from HR Insight, our HR newsletter, no. 1
Planning is back
HR planning is back at centre stage for many organisations, after a period of neglect. Whatever is driving the move: a tighter labour market, new resourcing challenges, or the threat of failing to meet business challenges, organisations are reviewing their HR planning capacity.
Past criticism has been that the world moves on too fast to bother with predicting the future. Agile companies succeed through flexibility to respond to changing events, whereas planning was associated with bureaucracy and form-filling. As organisations dismantled their HR planning teams and devolved any requirement to forecast workforce numbers to line managers, the capacity to plan withered. IES’s work reflected this trend with a noticeable reduction in projects associated with HRP. As the examples in this newsletter demonstrate, this situation is changing.
So why is HR planning back in vogue? An obvious answer is that the labour market has been tighter over the last few years compared with the past. Under these circumstances one might expect organisations to ‘hoard’ labour. And while retention of the best remains a priority, pressures on cost efficiency and the likelihood of frequent corporate re-organisation, have made it inappropriate to be anything other than tightly staffed. Yet the concomitant pressure to deliver to demanding specifications has meant that the quality of labour and its performance has to keep on improving.
Such a squeeze on organisations has led to the ‘war for talent’ that has extended beyond a few high potential graduates. So organisations need to get a better handle on the size, nature and quality of their own workforce, an idea of the same features of the labour market from where it can draw its staff and, crucially, a reasonable impression of the organisation’s demand for labour over the next few years. Answering these questions will not only develop HR planning capability, but will also gain greater understanding of the organisation’s human capital, and help fill in some important metrics for human capital reporting.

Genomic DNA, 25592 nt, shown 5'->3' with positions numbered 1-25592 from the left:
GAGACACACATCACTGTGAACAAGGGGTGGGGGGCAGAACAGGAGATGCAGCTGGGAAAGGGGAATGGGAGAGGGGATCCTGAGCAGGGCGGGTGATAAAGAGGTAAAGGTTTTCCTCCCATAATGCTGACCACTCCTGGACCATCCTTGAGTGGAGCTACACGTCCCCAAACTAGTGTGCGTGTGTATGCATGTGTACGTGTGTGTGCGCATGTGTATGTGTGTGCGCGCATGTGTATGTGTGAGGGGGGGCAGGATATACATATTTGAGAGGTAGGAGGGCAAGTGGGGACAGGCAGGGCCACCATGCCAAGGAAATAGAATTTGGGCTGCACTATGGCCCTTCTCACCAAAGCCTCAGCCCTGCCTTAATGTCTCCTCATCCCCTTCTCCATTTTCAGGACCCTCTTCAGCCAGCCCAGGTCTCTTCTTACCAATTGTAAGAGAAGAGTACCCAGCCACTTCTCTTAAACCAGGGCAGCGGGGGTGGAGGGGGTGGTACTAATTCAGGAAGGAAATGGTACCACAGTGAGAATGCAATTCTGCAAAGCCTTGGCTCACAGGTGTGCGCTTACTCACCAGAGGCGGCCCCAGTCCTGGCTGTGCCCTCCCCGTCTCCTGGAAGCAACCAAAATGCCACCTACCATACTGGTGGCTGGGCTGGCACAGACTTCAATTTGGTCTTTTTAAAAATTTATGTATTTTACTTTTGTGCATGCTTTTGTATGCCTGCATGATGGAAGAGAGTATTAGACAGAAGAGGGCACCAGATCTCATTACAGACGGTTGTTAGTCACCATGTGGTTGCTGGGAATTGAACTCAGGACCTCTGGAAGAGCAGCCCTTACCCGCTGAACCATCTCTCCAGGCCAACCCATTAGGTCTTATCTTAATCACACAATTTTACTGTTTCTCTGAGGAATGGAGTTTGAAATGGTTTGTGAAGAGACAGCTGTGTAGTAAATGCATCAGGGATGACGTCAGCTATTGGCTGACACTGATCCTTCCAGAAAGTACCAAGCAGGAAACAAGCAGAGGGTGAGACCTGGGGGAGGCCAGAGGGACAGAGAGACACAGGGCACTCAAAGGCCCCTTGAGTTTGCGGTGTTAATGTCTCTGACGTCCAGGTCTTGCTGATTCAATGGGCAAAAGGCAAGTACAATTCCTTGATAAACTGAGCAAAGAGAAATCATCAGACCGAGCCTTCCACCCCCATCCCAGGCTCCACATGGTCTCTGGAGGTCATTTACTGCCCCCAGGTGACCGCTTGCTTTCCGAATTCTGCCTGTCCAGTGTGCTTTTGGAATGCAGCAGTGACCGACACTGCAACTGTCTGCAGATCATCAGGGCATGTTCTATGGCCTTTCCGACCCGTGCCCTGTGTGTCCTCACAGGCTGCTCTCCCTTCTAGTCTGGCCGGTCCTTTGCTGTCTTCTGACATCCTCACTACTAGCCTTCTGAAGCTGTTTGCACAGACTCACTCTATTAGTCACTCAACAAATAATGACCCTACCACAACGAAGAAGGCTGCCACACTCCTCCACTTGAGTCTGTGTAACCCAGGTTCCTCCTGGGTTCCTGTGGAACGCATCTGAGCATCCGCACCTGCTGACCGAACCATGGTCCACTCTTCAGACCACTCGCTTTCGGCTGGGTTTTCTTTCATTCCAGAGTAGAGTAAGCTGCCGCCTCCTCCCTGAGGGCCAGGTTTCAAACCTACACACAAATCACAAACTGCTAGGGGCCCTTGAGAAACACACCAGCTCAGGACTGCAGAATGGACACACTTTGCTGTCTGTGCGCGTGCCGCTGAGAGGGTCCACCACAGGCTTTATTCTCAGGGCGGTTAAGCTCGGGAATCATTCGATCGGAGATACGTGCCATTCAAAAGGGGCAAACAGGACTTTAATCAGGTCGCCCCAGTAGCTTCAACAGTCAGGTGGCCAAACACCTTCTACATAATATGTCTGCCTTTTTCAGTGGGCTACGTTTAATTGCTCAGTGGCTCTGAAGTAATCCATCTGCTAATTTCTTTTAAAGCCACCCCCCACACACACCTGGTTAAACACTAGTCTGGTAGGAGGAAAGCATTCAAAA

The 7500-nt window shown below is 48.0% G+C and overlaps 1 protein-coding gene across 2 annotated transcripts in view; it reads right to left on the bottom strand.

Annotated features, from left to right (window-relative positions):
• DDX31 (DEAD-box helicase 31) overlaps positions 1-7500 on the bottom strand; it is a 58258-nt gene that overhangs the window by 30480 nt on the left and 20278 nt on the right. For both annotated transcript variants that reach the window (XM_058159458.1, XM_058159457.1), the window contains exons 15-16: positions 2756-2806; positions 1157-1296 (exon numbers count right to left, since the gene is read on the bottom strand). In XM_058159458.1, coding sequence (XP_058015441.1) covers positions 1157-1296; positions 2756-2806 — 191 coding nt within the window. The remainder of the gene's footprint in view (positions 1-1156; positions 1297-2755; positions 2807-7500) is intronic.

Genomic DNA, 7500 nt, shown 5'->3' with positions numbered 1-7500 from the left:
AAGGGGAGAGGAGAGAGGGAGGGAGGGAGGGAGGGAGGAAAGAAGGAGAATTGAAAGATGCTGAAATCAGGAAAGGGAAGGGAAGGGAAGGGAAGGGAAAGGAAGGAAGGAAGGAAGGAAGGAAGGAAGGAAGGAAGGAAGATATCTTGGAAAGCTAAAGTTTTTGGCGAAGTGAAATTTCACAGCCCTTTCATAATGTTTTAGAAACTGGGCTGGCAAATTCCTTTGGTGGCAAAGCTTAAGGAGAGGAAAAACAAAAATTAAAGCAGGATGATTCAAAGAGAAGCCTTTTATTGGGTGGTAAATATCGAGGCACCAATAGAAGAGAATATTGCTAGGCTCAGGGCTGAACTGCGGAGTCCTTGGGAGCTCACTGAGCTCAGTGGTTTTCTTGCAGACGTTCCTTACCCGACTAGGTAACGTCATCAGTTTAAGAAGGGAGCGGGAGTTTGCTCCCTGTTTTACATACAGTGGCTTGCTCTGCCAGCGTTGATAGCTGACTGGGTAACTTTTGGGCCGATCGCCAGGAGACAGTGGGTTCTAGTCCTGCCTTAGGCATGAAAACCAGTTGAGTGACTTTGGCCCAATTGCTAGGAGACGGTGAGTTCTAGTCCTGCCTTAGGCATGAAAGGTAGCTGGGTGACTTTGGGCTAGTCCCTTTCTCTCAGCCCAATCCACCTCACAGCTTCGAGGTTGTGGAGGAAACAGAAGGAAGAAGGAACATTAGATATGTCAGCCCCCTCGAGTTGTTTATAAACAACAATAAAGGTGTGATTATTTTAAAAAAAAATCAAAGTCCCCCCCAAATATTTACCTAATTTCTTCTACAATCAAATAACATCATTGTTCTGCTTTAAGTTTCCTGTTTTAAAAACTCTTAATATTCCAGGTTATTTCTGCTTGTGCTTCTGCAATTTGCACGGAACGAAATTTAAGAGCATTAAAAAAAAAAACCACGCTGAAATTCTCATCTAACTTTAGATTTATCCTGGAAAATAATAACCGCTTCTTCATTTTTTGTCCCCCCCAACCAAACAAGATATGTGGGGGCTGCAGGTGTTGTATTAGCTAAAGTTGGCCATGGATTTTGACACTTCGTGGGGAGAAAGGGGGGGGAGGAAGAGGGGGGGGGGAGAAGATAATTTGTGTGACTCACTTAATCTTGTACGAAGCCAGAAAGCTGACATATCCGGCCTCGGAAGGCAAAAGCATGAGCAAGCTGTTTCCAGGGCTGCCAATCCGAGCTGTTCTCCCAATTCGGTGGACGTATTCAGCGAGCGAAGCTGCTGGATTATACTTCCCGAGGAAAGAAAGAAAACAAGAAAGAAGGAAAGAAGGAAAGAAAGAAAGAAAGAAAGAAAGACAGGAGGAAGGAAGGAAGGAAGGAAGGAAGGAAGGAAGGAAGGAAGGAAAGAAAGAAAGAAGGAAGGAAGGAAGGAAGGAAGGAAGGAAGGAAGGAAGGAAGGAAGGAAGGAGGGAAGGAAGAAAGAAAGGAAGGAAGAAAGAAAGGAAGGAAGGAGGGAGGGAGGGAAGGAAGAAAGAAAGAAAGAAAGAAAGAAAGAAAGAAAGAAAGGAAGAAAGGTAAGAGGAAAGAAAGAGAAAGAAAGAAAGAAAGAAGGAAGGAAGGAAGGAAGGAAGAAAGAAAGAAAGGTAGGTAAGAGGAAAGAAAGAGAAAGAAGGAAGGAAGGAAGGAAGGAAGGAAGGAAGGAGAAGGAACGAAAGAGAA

Examples of IES work in HR planning:
IES has been helping BAA examine its HRP capability and, specifically, the resourcing of the Terminal 5 project and the supply issues that might exist for airport employers in the Heathrow area over the next ten years.
Contact Peter Reilly about supply issues.
Workforce modelling assists the HR planning process by showing the results of different ‘what if?’ scenarios. Much of the value of workforce modelling lies in the process of putting together the model. Finding out how the ‘HR system’ actually works for an organisation, employee group or profession, is a voyage of discovery — and sometimes leads to an immediate pinpointing of problem areas.
- IES was asked by the Home Office to determine how many people should be recruited annually onto the fast-track scheme in the police service if, in 20 years time, former fast-track graduates were to fill half of the top rank posts.
- RCVS needed to know the implications of the feminisation of the veterinary profession on the number of students recruited onto undergraduate courses in veterinary schools. What will happen if demand for veterinary services stops increasing?
Contact Dilys Robinson about workforce modelling.